Dabar populiaru
Published: 1 march 2013 10:58

Horsemeat discovered in Latvian products sold in Lithuania

Saliamis
AFP/„Scanpix“ nuotr. / Saliamis

Cases of horsemeat being mislabeled as beef have been confirmed in Lithuania, the country's State Food and Veterinary Service (SFVS) said on Friday.

Cases of horsemeat being mislabeled as beef have been confirmed in Lithuania, the country's State Food and Veterinary Service (SFVS) said on Friday.

DNA tests have found that part of beef in canned meat products of Latvia's Kursu Zeme, which are sold in Lithuania, was replaced with horsemeat without indicating this on the label of the products, it said.

Jurgita Savickaitė, a SFVS spokeswoman, told BNS that she did not yet have the names of the products found to contain horsemeat.

The veterinary authority has ordered to take Kursu Zemes' products out of the market.

According to the SFVS, beef mislabeling cases have been registered in 21 EU member states.

Examinations showed that the canned products sold in Lithuania were of different type and names than those specified in the European Union's Rapid Alert System for Food and Feed (RASFF), however, the Latvian canned meat was taken off shelves in Lithuania. Product samples were taken for DNA tests.

According to data provided by the State Food and Veterinary Service, meat forgery cases have been reported in 21 countries of the European Union (EU). Considering the information, Lithuania has also decided to test beef products available on the country's market, namely, frozen lasagne, sauces, dumplings, meatballs, burgers, etc.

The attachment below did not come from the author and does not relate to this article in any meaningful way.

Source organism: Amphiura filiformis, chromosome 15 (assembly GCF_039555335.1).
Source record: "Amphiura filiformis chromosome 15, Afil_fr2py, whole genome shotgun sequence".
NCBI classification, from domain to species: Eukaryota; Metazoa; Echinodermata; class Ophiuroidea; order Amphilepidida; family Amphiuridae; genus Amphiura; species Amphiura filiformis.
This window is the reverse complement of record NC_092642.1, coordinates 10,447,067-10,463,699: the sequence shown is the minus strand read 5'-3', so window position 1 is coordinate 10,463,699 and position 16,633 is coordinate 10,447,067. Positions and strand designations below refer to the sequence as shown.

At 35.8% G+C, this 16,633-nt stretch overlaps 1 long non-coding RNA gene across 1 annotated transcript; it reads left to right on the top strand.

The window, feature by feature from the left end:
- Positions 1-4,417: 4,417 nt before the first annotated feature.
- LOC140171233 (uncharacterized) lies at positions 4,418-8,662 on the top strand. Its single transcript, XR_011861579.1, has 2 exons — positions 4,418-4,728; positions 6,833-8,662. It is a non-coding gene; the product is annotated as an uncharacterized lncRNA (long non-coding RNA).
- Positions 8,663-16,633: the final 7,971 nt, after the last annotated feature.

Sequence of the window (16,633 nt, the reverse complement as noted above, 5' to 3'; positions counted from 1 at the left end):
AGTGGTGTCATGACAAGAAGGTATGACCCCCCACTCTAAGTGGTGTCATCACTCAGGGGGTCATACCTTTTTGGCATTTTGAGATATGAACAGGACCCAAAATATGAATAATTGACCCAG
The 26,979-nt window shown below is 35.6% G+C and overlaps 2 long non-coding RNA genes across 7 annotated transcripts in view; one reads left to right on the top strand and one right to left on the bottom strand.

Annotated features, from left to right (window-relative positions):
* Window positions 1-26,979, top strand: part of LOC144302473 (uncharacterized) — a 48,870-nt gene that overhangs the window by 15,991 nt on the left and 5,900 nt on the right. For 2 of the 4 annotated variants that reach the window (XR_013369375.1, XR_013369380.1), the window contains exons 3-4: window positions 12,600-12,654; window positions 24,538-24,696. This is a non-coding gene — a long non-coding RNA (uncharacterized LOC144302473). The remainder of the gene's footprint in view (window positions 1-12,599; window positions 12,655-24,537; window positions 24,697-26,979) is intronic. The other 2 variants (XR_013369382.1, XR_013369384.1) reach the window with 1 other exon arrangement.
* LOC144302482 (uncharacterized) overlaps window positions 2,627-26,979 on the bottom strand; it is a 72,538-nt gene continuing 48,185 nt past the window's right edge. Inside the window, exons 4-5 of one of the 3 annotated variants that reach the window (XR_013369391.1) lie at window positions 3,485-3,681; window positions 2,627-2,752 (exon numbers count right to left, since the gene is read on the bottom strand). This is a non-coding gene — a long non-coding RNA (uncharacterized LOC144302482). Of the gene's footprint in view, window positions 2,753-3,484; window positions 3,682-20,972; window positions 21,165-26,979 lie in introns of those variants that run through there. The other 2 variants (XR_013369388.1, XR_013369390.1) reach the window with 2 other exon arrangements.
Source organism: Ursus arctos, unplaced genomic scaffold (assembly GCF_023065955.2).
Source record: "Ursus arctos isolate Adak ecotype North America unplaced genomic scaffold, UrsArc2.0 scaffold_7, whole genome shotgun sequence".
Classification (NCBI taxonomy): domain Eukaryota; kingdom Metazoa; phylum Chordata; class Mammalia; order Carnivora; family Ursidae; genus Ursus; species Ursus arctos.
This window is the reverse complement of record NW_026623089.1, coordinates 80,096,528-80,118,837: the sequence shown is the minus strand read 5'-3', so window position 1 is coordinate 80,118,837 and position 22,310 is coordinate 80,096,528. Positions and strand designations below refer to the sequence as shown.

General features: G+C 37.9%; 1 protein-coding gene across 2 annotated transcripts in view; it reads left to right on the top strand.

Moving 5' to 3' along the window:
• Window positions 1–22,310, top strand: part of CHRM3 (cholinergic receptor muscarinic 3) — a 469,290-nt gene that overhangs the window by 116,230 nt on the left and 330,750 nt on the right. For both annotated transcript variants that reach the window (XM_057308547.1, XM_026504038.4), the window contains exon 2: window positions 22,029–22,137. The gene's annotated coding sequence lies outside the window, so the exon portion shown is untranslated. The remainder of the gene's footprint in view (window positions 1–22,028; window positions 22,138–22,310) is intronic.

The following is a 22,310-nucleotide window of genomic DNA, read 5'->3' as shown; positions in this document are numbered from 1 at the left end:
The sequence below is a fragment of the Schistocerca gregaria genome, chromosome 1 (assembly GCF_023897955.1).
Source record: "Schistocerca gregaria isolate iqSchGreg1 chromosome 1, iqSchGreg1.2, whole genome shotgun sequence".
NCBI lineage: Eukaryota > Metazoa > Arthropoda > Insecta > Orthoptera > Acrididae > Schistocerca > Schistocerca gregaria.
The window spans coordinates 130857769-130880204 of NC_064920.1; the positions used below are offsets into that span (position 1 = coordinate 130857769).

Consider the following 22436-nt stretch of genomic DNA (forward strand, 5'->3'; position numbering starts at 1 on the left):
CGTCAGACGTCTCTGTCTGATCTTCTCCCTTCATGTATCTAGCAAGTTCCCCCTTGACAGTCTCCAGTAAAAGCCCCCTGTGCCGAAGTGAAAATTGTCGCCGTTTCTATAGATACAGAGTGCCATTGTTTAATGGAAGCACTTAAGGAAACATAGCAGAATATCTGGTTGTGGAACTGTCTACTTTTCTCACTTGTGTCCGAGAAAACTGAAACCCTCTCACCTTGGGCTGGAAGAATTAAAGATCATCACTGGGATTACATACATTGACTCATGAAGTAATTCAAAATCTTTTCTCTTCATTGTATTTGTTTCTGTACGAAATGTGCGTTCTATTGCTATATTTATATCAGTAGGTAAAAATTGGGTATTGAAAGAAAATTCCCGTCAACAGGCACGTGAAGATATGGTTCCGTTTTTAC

Traces of horsemeat was found in the output of Latvian meat processing company Forevers earlier this week. The Lithuanian Food and Veterinary Service opened an investigation into the incident.

A scandal rippled through the European Union in February following discovery of horsemeat in beef products in several countries.

Sweden's food industry giant Findus withdrew different types of frozen food in France and Sweden. In Great Britain, frozen lasagne was withdrawn after discovery that horsemeat made up to 100 percent of meat in the product. Horsemeat was also confirmed in products in Germany.

Food giant Nestle also found horsemeat in its products, which were taken off shelves in Spain and Italy last week.

BNS
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